Yitzhak Levy was a famous singer, songwriter, radio director, composer and musicologist in Israel. He met his future wife, Kokhava, a singer and 27 years his junior, at the Kol Yisrael (Sound of Israel) radio founded by himself. Their youngest child, Yasmin Levy, grew up in the Holy Land, among thousands of musical and cultural influences, and soon one voice on her mind became stronger and stronger: the ancient outcry of the Sephardim. She listened to them and, enthralled, started to follow their pathways. Nowadays she sings in three languages, writes her own songs in two, and she dedicated her life to bring the Sephardim’s heritage to the broadest audience possible – such special songs that survived through ban, torture, deportation and death throughout half a millennium.
It seems that at first, you wanted to do something else what your parents did, but in the end, you became a musician yourself. What were the main milestones, decisions or revelation moments (if you had any) when you realized that music and you have indeed something to do with each other?
My father passed away when I was one year old. But he was so much alive all my youth… He was a great musician, and did not want any of his children to become musicians as a way of life. I did everything I could to avoid becoming a singer because of my father’s will. So, I learned reflexology, and I opened my own clinic. I was so excited when the first client came. After the excitement, I found myself looking constantly at the clock, praying for the time to pass. At the end, she asked: “So, when can I come again?” I made another appointment for her. She came the second time. I was happy for my success, but then I found myself, watching again the clock, praying for the time to end. At the end of the session she was so happy, she asked again: “So when is the next time?” I smiled at her gently and said: “I’m afraid the answer to that is never… as I am going to sing…”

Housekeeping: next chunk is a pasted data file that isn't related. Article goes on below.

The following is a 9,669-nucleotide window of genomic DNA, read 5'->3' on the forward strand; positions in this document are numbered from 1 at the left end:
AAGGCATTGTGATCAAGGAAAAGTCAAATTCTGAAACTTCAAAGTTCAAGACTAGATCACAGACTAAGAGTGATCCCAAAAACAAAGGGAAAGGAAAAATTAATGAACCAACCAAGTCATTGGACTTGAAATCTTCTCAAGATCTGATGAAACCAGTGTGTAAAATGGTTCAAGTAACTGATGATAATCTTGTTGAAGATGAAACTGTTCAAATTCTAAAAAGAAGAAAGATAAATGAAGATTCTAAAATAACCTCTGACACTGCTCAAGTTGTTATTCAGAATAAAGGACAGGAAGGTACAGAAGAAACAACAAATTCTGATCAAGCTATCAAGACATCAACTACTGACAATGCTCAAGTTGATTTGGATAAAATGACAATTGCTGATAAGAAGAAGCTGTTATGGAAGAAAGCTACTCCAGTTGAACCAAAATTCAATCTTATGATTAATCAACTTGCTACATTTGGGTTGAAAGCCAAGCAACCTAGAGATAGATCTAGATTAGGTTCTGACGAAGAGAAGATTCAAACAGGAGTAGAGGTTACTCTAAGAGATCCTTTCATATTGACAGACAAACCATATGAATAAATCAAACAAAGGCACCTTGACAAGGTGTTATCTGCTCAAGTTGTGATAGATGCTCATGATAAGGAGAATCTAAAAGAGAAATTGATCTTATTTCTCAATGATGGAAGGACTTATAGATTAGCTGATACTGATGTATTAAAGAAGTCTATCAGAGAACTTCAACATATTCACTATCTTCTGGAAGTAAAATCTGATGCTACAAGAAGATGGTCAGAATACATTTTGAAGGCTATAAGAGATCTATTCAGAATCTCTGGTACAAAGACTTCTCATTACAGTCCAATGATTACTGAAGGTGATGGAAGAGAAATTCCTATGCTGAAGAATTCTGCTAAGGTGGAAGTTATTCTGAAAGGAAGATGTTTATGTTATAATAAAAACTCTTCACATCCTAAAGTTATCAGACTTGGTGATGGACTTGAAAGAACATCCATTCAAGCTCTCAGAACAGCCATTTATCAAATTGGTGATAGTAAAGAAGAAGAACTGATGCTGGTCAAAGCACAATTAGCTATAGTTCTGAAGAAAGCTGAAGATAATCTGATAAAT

How was your childhood and adolescence in Jerusalem? What were the main influences of the city on your personality and your music?
Jerusalem is a melting point. People came to live there from all over the world. I am so lucky to be born and raised in Jerusalem. As I grew up listening to so many kinds of music, I smelled so many different smells. I ate so many different kinds of food. I am the result of the most beautiful mixture and this mixture is the fountain from which I create.
How could you describe Jerusalem to someone who has never been there?
Like nowhere else in the world… “The stones of Jerusalem are crying…”
When you started to play Ladino music, were you attached to Sephardic Jew history and their vicissitudes throughout Europe, Africa and Asia? Does it have an impact on your music as well?